Farmers are fighting crime tooth and claw

Derbyshire farmers are turning to their animals for help in the fight against rural crime.

Bulls, geese and even llamas have been called up to stem the £9.2 million wave of thefts which has hit the Midlands in the last year, accoridng to insurer NFU Mutual’s Rural Crime Survey.

In Derbyshire, tools, quad bikes, metal and fuel were identified as the items most commonly targeted by thieves, but farmers are getting ever more creative in the lengths they will go to deter criminals.

Prevention is better than cure, with high-tech security measures like CCTV and tracker devices, as well as physical security measures such as locks and alarms seen as more effective than a greater police presence or tougher sentencing for criminals.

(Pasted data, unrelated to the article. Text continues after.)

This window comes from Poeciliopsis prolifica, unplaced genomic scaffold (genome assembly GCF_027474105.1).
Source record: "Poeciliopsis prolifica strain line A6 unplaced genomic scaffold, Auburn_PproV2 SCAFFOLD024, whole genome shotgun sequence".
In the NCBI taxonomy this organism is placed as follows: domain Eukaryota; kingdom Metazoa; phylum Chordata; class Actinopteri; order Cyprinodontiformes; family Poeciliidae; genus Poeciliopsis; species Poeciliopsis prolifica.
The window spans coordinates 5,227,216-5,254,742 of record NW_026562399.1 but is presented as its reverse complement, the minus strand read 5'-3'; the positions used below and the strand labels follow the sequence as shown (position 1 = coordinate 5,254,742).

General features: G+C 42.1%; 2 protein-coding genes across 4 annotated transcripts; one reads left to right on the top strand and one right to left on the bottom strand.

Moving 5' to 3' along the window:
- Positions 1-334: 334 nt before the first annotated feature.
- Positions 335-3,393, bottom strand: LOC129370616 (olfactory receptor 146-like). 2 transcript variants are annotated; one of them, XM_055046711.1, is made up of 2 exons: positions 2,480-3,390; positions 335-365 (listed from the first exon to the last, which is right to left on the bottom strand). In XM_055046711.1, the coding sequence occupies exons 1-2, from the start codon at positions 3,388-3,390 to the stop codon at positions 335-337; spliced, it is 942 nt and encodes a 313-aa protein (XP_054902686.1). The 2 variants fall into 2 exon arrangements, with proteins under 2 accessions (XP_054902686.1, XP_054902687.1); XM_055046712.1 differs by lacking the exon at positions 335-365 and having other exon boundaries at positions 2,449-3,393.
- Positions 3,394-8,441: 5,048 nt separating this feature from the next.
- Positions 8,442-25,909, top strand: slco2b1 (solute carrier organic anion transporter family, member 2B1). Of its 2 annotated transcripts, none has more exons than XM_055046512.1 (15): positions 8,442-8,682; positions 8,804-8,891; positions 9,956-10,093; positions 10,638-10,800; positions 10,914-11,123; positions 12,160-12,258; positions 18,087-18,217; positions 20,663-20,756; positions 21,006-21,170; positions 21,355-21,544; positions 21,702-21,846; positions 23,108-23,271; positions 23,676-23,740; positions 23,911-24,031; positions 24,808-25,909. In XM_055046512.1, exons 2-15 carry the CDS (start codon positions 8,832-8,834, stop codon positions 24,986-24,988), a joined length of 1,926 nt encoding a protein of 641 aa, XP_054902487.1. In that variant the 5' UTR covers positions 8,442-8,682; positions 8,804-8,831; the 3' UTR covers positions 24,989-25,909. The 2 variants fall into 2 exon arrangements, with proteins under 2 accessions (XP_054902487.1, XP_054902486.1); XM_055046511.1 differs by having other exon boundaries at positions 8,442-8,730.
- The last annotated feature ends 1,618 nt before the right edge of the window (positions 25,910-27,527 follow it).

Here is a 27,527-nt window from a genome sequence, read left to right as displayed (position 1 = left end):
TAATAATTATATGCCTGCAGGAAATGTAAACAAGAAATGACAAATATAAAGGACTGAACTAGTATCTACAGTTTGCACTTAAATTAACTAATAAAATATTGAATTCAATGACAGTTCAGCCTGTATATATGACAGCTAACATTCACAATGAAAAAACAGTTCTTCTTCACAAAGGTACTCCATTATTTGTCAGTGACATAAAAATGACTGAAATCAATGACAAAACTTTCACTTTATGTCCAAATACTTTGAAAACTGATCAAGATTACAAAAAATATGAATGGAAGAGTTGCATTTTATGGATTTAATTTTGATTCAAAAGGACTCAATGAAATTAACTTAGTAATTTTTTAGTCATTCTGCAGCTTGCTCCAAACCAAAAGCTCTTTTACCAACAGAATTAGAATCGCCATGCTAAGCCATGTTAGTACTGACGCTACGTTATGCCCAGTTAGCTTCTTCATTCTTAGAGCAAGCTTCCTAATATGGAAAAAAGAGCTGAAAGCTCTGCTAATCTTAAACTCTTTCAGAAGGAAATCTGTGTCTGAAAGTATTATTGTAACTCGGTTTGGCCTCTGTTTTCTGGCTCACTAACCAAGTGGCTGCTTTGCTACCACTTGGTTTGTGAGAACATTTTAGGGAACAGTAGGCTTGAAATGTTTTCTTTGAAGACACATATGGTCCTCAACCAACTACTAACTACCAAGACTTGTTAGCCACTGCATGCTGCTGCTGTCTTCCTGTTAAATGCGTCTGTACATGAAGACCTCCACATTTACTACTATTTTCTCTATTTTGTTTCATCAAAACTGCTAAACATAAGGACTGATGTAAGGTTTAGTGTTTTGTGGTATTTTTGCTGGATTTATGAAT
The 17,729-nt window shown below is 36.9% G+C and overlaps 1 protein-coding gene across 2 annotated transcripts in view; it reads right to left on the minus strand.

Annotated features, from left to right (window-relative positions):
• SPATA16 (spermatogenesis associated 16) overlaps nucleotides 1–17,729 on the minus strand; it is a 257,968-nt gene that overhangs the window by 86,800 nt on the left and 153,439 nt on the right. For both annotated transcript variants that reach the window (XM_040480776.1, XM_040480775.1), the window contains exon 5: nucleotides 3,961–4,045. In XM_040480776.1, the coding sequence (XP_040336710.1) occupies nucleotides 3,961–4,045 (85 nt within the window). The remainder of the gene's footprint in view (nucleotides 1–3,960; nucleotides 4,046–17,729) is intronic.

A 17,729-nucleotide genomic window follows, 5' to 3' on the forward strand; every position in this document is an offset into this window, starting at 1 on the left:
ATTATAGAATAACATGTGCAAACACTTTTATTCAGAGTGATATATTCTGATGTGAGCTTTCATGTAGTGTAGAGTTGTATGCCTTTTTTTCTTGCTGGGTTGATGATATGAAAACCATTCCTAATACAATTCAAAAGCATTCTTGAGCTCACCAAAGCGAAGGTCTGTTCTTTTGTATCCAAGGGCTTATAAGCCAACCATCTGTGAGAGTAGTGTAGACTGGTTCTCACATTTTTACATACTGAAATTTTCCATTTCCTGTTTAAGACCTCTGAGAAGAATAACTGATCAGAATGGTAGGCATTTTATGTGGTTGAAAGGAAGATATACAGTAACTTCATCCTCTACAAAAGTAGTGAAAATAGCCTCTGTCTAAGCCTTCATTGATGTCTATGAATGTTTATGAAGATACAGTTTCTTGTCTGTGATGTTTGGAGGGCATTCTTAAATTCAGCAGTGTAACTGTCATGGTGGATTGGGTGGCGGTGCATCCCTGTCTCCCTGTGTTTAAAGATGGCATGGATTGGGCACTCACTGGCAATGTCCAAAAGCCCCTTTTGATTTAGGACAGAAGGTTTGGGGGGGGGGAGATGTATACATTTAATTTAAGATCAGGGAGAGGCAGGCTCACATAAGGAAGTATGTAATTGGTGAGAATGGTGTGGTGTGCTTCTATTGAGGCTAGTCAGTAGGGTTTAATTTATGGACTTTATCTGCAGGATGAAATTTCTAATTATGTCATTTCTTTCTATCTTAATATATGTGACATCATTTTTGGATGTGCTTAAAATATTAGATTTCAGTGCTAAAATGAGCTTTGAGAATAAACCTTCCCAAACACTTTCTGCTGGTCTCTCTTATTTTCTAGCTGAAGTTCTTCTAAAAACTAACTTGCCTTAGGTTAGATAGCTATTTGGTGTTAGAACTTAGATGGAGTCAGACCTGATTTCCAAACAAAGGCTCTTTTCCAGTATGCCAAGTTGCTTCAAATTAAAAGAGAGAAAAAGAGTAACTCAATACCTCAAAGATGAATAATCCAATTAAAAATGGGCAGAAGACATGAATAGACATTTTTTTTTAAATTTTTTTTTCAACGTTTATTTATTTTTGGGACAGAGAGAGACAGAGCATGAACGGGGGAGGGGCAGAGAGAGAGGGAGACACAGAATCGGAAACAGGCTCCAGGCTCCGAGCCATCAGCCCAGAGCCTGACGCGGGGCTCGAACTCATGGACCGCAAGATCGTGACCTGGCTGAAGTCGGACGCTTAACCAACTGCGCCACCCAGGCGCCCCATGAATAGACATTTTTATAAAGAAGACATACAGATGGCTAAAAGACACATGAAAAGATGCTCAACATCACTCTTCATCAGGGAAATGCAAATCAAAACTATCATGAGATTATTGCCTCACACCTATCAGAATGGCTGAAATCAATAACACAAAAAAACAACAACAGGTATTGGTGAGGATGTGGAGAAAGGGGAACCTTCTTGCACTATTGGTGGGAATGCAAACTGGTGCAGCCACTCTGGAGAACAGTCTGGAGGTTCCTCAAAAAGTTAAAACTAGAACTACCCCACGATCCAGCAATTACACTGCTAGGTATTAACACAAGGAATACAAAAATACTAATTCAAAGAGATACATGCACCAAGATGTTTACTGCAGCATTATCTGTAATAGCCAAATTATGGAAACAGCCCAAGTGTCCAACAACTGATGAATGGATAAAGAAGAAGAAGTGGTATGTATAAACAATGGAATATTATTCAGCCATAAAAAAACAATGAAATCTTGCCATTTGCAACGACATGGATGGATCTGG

But to cut the cost, NFU Mutual members’ innovative ideas have included keeping geese to alert homeowners to intruders, storing quad bikes in a pen behind a Friesian bull or housing louder and more aggressive animals such as llamas in with other livestock.

Fiona Traquair, NFU Mutual Agent in Matlock, said: “You can save a lot of money and heartache by taking steps to prevent crime from happening in the first place.”

Most rural thefts were planned, with criminals operating under the cover of darkness. Theft of metal and chemicals has been identified within the survey as growing trends over the last twelve months.

Chemicals used for crop spraying can cost more than £600 for ten litres. NFU Mutual believes chemicals like these are now being targeted by organised gangs who ship them abroad to meet demand across Europe.